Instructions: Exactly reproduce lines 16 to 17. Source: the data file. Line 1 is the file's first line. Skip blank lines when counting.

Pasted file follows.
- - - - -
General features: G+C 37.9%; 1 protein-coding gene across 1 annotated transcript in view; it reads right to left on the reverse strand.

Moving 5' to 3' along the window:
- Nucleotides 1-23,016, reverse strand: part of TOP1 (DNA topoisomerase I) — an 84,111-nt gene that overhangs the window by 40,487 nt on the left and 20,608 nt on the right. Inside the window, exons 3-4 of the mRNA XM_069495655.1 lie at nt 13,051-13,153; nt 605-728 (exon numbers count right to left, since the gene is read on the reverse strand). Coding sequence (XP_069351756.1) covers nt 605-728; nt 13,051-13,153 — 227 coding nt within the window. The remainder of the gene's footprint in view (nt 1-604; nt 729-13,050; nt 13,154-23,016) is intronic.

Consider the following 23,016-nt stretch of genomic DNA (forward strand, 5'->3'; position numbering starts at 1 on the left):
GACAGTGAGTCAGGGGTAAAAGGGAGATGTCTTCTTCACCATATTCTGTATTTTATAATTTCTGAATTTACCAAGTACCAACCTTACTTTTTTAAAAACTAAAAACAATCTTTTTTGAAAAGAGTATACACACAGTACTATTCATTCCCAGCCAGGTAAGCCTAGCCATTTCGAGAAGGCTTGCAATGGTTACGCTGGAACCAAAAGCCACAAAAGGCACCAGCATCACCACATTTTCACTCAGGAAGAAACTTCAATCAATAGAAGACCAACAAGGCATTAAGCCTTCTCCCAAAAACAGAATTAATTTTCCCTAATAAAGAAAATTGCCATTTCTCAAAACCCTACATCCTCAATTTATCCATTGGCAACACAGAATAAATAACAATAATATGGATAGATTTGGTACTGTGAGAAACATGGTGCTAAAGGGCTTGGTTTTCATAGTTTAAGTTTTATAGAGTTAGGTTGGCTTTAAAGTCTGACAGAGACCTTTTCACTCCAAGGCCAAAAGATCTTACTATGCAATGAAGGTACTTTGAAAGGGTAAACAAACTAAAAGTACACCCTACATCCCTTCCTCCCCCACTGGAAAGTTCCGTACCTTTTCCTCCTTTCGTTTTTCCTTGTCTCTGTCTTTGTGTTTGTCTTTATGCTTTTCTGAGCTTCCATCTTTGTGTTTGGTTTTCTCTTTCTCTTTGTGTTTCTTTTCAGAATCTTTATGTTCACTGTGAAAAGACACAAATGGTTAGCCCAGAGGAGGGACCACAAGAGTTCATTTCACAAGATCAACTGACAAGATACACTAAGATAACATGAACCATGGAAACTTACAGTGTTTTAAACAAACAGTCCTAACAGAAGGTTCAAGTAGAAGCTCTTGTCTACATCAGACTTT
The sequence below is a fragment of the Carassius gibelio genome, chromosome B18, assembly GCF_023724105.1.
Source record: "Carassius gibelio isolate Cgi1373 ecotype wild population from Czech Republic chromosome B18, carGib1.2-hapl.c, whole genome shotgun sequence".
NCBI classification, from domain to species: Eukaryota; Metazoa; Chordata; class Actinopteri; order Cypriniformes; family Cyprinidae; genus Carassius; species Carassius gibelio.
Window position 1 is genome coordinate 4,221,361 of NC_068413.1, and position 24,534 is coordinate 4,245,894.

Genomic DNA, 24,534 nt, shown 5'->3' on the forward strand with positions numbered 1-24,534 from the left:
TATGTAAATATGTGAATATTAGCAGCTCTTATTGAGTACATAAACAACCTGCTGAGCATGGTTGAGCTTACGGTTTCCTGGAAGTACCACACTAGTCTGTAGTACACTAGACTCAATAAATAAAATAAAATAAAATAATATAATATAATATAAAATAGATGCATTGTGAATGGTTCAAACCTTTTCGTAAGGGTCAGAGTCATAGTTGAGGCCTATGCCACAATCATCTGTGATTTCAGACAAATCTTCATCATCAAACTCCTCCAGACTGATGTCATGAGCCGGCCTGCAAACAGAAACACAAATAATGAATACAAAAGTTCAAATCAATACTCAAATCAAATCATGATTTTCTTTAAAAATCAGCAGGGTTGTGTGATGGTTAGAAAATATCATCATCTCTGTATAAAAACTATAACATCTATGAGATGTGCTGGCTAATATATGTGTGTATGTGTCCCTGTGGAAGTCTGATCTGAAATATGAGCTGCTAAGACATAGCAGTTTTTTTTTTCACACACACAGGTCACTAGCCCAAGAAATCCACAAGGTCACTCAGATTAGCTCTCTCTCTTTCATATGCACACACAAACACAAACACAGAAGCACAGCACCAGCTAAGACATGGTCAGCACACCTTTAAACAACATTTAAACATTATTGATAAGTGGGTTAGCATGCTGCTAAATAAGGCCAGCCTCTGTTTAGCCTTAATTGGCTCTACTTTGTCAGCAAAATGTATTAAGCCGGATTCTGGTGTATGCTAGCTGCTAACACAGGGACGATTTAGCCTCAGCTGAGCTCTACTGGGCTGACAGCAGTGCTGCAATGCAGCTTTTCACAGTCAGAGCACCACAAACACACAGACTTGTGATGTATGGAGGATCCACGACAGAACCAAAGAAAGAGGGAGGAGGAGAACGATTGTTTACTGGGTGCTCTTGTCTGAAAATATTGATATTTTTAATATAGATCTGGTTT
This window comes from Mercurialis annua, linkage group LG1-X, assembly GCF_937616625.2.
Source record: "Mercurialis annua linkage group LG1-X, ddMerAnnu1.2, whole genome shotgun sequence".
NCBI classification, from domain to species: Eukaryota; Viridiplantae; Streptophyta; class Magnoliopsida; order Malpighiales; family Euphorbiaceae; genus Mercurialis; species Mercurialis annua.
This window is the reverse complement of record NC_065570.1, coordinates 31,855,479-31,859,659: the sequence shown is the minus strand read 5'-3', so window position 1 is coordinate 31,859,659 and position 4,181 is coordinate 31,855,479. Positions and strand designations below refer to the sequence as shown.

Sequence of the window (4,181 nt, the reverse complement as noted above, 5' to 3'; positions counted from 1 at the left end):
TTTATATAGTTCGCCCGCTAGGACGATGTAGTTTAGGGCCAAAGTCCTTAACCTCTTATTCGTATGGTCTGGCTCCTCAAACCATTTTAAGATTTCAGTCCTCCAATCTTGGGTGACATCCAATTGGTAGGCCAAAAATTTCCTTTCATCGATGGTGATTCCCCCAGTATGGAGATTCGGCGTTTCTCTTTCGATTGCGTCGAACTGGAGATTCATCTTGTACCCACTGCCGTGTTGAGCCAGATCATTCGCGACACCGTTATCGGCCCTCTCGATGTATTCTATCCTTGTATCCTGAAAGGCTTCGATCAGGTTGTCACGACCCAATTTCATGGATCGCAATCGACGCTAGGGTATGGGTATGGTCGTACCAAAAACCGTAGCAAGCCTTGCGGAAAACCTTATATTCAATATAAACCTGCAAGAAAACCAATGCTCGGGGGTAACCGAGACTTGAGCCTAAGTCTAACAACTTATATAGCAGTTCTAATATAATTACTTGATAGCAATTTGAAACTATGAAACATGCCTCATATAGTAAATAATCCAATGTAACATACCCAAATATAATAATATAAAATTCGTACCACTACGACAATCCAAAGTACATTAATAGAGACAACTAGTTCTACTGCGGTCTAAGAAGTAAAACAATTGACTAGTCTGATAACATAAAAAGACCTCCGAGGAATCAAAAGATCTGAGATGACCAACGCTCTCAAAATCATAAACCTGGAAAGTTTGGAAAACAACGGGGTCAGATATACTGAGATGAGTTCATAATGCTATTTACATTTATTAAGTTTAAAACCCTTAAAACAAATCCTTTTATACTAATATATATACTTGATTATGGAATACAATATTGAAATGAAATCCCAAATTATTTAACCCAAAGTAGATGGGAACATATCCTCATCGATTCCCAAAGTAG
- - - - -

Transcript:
Sequence of the window (4,181 nt, the reverse complement as noted above, 5' to 3'; positions counted from 1 at the left end):
TTTATATAGTTCGCCCGCTAGGACGATGTAGTTTAGGGCCAAAGTCCTTAACCTCTTATTCGTATGGTCTGGCTCCTCAAACCATTTTAAGATTTCAGTCCTCCAATCTTGGGTGACATCCAATTGGTAGGCCAAAAATTTCCTTTCATCGATGGTGATTCCCCCAGTATGGAGATTCGGCGTTTCTCTTTCGATTGCGTCGAACTGGAGATTCATCTTGTACCCACTGCCGTGTTGAGCCAGATCATTCGCGACACCGTTATCGGCCCTCTCGATGTATTCTATCCTTGTATCCTGAAAGGCTTCGATCAGGTTGTCACGACCCAATTTCATGGATCGCAATCGACGCTAGGGTATGGGTATGGTCGTACCAAAAACCGTAGCAAGCCTTGCGGAAAACCTTATATTCAATATAAACCTGCAAGAAAACCAATGCTCGGGGGTAACCGAGACTTGAGCCTAAGTCTAACAACTTATATAGCAGTTCTAATATAATTACTTGATAGCAATTTGAAACTATGAAACATGCCTCATATAGTAAATAATCCAATGTAACATACCCAAATATAATAATATAAAATTCGTACCACTACGACAATCCAAAGTACATTAATAGAGACAACTAGTTCTACTGCGGTCTAAGAAGTAAAACAATTGACTAGTCTGATAACATAAAAAGACCTCCGAGGAATCAAAAGATCTGAGATGACCAACGCTCTCAAAATCATAAACCTGGAAAGTTTGGAAAACAACGGGGTCAGATATACTGAGATGAGTTCATAATGCTATTTACATTTATTAAGTTTAAAACCCTTAAAACAAATCCTTTTATACTAATATATATACTTGATTATGGAATACAATATTGAAATGAAATCCCAAATTATTTAACCCAAAGTAGATGGGAACATATCCTCATCGATTCCCAAAGTAG